EGU21-10380
https://doi.org/10.5194/egusphere-egu21-10380
EGU General Assembly 2021
© Author(s) 2021. This work is distributed under
the Creative Commons Attribution 4.0 License.

Relating model bias and prediction skill in the equatorial Atlantic

Francois Counillon1,2, Noel Keenlyside1,2, Thomas Toniazzo3, Shunya Koseki2, Teferi Demissie3,4, Ingo Bethke2, and Yiguo Wang1
Francois Counillon et al.
  • 1NERSC, Bergen, Norway (francois.counillon@nersc.no)
  • 2Geophysical Institute, University of Bergen, Norway
  • 3NORCE Norwegian Research Centre, Bergen, Norway
  • 4CGIAR Research Program on Climate Change, Agriculture and Food Security Addis Ababa, Ethiopia

We investigate the impact of large climatological biases in the tropical Atlantic on reanalysis and seasonal prediction performance using the Norwegian Climate Prediction Model (NorCPM) in a standard and an anomaly coupled configuration. Anomaly coupling corrects the climatological surface wind and sea surface temperature (SST) fields exchanged between oceanic and atmospheric models, and thereby significantly reduces the climatological model biases of precipitation and SST. NorCPM combines the Norwegian Earth system model (NorESM) with the Ensemble Kalman Filter and assimilates SST and hydrographic profiles. We perform a reanalysis for the period 1980-2010 and a set of seasonal predictions for the period 1985-2010 with both model configurations. Anomaly coupling improves the accuracy and the reliability of the reanalysis in the tropical Atlantic, because the corrected model enables a dynamical reconstruction that satisfies better the observations and their uncertainty.  Anomaly coupling also enhances seasonal prediction skill in the equatorial Atlantic to the level of the best models of the North American multi-model ensemble, while the standard model is among the worst. However, anomaly coupling slightly damps the amplitude of Atlantic Niño and Niña events. The skill enhancements achieved by anomaly coupling are largest for forecast started from August and February. There is strong spring predictability barrier, with little skill in predicting conditions in June. The anomaly coupled system show some skill in predicting the secondary Atlantic Niño-II SST variability that peaks in November-December from August 1st.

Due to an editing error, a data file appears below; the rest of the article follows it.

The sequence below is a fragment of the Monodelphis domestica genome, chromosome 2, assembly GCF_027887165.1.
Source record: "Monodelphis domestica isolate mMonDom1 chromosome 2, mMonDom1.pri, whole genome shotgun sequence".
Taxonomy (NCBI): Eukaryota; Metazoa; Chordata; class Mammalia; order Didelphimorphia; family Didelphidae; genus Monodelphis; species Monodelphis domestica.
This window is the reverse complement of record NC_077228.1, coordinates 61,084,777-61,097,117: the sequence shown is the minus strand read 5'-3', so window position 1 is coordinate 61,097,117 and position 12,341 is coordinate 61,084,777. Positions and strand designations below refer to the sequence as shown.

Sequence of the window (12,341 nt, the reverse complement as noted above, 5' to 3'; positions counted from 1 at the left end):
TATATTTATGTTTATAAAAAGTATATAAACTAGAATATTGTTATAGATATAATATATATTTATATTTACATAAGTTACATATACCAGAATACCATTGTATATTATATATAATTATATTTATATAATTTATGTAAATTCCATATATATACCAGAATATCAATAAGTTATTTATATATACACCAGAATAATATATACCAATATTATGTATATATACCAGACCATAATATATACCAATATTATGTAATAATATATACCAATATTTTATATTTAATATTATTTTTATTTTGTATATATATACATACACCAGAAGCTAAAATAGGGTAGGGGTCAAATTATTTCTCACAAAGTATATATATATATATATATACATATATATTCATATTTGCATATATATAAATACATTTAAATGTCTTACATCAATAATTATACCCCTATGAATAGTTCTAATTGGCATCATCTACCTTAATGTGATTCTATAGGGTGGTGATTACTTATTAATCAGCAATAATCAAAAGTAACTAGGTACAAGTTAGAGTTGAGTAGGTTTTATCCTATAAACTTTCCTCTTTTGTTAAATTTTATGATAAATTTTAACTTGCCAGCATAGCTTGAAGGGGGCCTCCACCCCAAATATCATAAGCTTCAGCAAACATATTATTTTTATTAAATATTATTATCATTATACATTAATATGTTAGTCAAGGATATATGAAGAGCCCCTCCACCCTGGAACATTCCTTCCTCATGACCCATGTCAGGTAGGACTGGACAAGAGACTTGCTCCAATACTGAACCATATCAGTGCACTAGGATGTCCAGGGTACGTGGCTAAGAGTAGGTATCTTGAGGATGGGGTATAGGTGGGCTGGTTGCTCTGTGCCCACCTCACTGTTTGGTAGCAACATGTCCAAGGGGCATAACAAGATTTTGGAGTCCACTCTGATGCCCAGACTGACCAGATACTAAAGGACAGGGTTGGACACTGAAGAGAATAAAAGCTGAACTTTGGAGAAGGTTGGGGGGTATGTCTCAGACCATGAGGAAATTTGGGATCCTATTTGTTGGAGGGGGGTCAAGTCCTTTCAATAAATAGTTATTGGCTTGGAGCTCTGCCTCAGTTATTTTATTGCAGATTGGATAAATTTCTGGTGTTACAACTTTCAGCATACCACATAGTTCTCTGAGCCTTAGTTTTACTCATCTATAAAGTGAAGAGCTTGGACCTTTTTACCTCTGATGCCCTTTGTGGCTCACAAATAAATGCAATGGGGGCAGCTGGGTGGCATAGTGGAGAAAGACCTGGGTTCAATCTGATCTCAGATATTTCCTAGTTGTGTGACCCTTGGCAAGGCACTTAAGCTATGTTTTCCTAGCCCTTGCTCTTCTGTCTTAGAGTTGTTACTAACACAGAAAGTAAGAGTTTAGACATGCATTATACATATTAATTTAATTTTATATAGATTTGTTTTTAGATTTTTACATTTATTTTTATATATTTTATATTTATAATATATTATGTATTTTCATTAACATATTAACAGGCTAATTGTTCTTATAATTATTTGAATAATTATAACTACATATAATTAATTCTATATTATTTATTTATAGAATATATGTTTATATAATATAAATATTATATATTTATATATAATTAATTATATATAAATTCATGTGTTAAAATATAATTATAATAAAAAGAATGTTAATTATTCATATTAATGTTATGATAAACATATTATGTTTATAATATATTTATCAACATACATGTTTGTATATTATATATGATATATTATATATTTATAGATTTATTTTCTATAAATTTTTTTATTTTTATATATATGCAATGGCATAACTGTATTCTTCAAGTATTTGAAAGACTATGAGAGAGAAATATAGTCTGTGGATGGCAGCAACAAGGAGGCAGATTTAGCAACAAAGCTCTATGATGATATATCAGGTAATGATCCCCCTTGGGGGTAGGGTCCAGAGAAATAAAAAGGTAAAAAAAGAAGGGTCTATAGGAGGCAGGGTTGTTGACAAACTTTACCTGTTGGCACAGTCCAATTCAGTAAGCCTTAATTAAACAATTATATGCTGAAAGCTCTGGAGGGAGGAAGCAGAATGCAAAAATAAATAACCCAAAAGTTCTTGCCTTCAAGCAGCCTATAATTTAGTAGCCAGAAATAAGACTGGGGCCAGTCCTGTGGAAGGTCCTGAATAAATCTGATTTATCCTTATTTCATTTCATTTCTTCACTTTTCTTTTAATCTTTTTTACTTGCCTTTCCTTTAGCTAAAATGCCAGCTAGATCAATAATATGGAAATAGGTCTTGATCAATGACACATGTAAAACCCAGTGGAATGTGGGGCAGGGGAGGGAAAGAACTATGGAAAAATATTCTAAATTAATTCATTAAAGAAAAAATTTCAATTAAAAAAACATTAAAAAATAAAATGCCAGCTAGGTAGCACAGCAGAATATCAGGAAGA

How to cite: Counillon, F., Keenlyside, N., Toniazzo, T., Koseki, S., Demissie, T., Bethke, I., and Wang, Y.: Relating model bias and prediction skill in the equatorial Atlantic, EGU General Assembly 2021, online, 19–30 Apr 2021, EGU21-10380, https://doi.org/10.5194/egusphere-egu21-10380, 2021.

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